Hezbollah’s silence on the unprecedented developments in neighboring Syria betrays a growing unease over the outcome of the uprising and the strategic ramifications of a collapse of the Assad regime.
If Syrian President Bashar al-Assad is toppled it could fundamentally reshape the strategic balance of the Middle East and present stark challenges to the Lebanese group and its Iranian patron.
At the end of April it appeared evident that Damascus was pinning its hopes on maintaining the status quo through force against the protestors rather than ushering in meaningful reforms. It has long been axiomatic among some analysts that reforming the system in Syria would weaken the regime’s grip on the country and spell the demise of the Assad family’s rule.
Syria plays a key role in the so-called ‘Jabhatal-Muqawama’, or ‘Resistance Front’, which groups countries and militant organizations opposed to Israel and the American policy in the Middle East. It is the crucial lynchpin that connects Hezbollah and Iran, serving as a conduit for the transfer of weapons into Lebanon, providing strategic depth (and in the past, political cover) for Hezbollah and granting Iran a toehold on Israel’s northern border.
A colleague recently recalled a conversation she had with a mid-level Hezbollah official during which she asked whether the party had drawn up a contingency plan for the possibility of a collapse of the Syrian regime. Hezbollah’s constant refrain is that it is “ready for all eventualities” and it is well known that the party does compile meticulous contingency plans to cover all potential developments. But the official told my friend that no plans had been made because a collapse of the Assad regime was considered something of a taboo subject amongst the leadership. I’m not sure that is strictly true.
The notion of Syria departing from the Resistance Front is not a new concept. Hezbollah long ago internalized the possibility that Syria might one day leave the alliance. It was generally assumed, however, that Syria’s departure would occur as a result of a breakthrough on the Israeli-Syrian track of the Middle East peace process rather than an internal upheaval. That moment almost occurred 11 years ago when the two countries seemed on the verge of signing a peace deal. At the time Hezbollah refused to reveal its planned course of action if peace had been reached, but it was evident that Syria, the dominant actor in Lebanon at the time, would have required the party to dismantle its military wing as a component of its settlement with Israel.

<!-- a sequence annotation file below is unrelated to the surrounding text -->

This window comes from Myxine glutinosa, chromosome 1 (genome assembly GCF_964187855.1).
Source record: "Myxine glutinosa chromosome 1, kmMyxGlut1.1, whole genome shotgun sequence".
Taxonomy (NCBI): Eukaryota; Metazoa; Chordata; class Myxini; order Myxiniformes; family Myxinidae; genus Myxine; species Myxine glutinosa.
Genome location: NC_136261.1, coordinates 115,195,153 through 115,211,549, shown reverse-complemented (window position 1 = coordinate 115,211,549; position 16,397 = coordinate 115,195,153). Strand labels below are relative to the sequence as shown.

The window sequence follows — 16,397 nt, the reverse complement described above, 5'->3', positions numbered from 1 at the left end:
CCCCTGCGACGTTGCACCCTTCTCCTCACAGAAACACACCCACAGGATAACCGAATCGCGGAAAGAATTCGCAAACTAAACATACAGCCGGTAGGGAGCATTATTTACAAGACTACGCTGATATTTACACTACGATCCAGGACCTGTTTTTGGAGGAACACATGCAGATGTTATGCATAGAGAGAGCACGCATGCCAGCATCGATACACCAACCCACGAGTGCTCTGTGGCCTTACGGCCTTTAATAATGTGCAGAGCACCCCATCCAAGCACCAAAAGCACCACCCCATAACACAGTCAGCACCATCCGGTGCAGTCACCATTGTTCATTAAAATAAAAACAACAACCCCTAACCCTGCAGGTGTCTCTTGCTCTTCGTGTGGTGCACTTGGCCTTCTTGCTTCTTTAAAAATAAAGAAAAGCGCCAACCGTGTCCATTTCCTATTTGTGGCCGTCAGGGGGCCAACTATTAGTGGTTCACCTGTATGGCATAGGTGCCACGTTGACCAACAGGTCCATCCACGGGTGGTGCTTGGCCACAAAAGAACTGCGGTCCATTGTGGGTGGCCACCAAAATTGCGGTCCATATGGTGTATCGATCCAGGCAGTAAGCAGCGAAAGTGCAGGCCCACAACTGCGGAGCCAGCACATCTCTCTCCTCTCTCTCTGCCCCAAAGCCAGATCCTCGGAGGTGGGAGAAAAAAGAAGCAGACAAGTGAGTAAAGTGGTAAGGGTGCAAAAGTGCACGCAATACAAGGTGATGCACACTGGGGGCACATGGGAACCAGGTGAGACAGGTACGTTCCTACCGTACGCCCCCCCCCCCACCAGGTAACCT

Hezbollah has grown more powerful since then, especially after Syria politically disengaged from Lebanon in 2005 following the assassination of former Lebanese Prime Minister, Rafiq Hariri. Iran entered the vacuum left by the Syrians and will probably seek to consolidate its influence in Lebanon through Hezbollah if the Assad regime falls or Syria collapses into chaos. As for the longer-term impact on Hezbollah and Iran, it depends very much on what new order emerges in Syria. For example, if a Sunni-dominated regime reaches power in Damascus, it could ally itself with Saudi Arabia at the expense of the three-decade alliance with Iran. A Saudi-friendly Sunni regime may prefer to cooperate more closely with Sunni elements in Lebanon and seek to roll back some of Hezbollah’s power.
Another possibility being aired is a continuation of the present system in Syria but under a new leadership, possibly drawn from the military or security establishment replacing the Assad clan. Such a regime may prefer to maintain the alliance with Iran and the confrontational stance against Israel.
For now, Hezbollah officials and cadres are closely watching developments in Syria, hoping that Assad will prevail and that there will be no fundamental change to the Resistance Front. But the Arab world is passing through a major upheaval where previous maxims no longer apply. The Arab-Israeli conflict paradigm has been superseded by the new reality of the people against the state. Iran, Syria and Hezbollah traditionally derive much of their legitimacy from their anti-Israel positions and it must be disheartening for them to see the struggle become relegated to the second tier of regional interests.
Nicholas Blanford is the Beirut-based correspondent for The Christian Science Monitor and The Times of London